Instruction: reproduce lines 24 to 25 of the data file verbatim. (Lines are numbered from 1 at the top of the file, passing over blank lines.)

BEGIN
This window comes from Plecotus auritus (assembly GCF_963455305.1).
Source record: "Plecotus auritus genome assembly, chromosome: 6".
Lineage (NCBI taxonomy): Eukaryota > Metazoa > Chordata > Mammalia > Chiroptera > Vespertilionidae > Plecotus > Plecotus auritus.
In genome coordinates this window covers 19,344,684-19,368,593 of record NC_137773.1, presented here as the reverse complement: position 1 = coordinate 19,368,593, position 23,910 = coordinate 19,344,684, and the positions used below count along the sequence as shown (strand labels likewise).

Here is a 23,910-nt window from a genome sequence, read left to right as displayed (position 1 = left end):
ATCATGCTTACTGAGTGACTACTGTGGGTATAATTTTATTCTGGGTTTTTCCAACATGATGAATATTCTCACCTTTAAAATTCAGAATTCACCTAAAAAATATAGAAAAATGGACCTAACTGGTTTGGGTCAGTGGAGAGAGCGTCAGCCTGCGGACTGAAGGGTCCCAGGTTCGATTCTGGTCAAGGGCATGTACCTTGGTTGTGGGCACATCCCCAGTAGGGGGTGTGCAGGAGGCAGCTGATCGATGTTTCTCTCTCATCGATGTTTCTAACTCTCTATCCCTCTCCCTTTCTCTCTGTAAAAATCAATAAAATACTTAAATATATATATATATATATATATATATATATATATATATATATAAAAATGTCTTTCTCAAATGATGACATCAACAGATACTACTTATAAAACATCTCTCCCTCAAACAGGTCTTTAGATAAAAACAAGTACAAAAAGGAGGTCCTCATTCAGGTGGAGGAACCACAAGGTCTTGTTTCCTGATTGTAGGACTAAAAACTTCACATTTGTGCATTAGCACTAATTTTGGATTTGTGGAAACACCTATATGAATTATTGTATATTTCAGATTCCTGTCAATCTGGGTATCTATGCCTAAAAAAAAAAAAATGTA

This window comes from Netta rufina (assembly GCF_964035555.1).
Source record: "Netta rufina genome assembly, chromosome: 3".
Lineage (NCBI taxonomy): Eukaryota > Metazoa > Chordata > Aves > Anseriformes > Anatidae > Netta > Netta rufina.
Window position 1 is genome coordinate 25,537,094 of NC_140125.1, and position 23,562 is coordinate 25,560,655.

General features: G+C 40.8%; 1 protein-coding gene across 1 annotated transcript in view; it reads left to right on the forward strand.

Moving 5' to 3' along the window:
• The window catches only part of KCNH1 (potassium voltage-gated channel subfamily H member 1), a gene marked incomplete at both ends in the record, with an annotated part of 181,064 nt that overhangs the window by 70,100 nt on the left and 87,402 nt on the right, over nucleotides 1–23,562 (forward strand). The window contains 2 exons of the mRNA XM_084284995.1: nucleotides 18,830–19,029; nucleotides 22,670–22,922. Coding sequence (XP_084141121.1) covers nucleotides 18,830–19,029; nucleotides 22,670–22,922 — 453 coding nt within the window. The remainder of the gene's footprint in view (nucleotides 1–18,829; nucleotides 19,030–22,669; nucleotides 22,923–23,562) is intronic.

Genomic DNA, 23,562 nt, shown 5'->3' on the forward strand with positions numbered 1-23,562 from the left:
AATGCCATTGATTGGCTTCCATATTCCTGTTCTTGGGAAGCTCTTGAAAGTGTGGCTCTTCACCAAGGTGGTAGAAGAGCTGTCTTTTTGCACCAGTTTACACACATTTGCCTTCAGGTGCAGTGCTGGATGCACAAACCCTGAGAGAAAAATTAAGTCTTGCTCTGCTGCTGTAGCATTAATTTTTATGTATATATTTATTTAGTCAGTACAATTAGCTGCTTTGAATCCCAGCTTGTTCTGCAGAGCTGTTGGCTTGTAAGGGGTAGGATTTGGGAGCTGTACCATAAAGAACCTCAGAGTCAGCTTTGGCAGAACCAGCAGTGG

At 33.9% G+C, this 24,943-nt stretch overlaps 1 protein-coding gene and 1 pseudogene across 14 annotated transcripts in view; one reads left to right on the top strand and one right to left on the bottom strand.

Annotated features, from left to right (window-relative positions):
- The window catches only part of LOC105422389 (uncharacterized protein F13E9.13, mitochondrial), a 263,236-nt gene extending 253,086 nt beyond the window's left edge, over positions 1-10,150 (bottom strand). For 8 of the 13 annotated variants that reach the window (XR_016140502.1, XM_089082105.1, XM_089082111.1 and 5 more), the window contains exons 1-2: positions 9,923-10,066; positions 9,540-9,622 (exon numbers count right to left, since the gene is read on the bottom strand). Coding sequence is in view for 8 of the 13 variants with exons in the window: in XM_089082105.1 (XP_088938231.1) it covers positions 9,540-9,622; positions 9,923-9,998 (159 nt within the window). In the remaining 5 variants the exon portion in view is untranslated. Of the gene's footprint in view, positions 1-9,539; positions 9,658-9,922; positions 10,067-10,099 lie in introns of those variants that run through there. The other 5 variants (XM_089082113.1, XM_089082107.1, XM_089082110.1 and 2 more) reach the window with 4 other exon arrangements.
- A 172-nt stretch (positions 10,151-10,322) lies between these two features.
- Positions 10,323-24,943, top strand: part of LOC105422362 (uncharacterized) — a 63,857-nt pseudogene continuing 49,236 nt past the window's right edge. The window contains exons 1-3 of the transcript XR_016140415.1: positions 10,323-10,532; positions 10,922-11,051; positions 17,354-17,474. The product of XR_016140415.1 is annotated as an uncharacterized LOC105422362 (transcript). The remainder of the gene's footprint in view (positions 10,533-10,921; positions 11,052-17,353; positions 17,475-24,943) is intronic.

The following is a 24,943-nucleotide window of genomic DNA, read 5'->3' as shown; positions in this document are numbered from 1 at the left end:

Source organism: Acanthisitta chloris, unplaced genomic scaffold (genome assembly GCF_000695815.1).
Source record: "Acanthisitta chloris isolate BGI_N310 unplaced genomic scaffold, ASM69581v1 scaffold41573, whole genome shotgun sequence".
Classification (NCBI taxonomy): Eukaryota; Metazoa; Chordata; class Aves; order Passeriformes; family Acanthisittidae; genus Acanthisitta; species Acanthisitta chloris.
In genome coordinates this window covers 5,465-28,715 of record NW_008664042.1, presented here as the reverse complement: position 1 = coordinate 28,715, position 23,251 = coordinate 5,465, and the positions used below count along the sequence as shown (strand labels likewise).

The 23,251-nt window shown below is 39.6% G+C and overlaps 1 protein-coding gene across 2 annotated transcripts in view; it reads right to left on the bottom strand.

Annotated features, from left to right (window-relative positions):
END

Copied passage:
Classification (NCBI taxonomy): Eukaryota; Metazoa; Chordata; class Aves; order Passeriformes; family Acanthisittidae; genus Acanthisitta; species Acanthisitta chloris.
In genome coordinates this window covers 5,465-28,715 of record NW_008664042.1, presented here as the reverse complement: position 1 = coordinate 28,715, position 23,251 = coordinate 5,465, and the positions used below count along the sequence as shown (strand labels likewise).